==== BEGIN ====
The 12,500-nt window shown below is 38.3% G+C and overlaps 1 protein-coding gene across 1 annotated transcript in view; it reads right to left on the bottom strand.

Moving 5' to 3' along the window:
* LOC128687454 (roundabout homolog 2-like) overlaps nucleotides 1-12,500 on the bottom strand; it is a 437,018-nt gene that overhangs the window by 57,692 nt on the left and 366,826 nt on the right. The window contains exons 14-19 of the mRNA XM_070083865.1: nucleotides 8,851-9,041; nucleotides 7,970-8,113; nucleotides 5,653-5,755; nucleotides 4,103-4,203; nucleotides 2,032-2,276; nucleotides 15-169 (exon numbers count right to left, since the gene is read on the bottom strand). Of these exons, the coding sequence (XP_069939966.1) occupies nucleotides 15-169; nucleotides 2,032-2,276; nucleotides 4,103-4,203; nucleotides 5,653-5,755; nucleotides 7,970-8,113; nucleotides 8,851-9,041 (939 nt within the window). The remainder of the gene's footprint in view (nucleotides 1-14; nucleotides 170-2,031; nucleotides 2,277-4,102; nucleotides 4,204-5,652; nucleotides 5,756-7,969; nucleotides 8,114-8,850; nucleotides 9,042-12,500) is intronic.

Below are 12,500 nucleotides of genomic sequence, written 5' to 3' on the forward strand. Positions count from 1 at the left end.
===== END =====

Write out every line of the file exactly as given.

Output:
The 12,500-nt window shown below is 38.3% G+C and overlaps 1 protein-coding gene across 1 annotated transcript in view; it reads right to left on the bottom strand.

Moving 5' to 3' along the window:
* LOC128687454 (roundabout homolog 2-like) overlaps nucleotides 1-12,500 on the bottom strand; it is a 437,018-nt gene that overhangs the window by 57,692 nt on the left and 366,826 nt on the right. The window contains exons 14-19 of the mRNA XM_070083865.1: nucleotides 8,851-9,041; nucleotides 7,970-8,113; nucleotides 5,653-5,755; nucleotides 4,103-4,203; nucleotides 2,032-2,276; nucleotides 15-169 (exon numbers count right to left, since the gene is read on the bottom strand). Of these exons, the coding sequence (XP_069939966.1) occupies nucleotides 15-169; nucleotides 2,032-2,276; nucleotides 4,103-4,203; nucleotides 5,653-5,755; nucleotides 7,970-8,113; nucleotides 8,851-9,041 (939 nt within the window). The remainder of the gene's footprint in view (nucleotides 1-14; nucleotides 170-2,031; nucleotides 2,277-4,102; nucleotides 4,204-5,652; nucleotides 5,756-7,969; nucleotides 8,114-8,850; nucleotides 9,042-12,500) is intronic.

Below are 12,500 nucleotides of genomic sequence, written 5' to 3' on the forward strand. Positions count from 1 at the left end.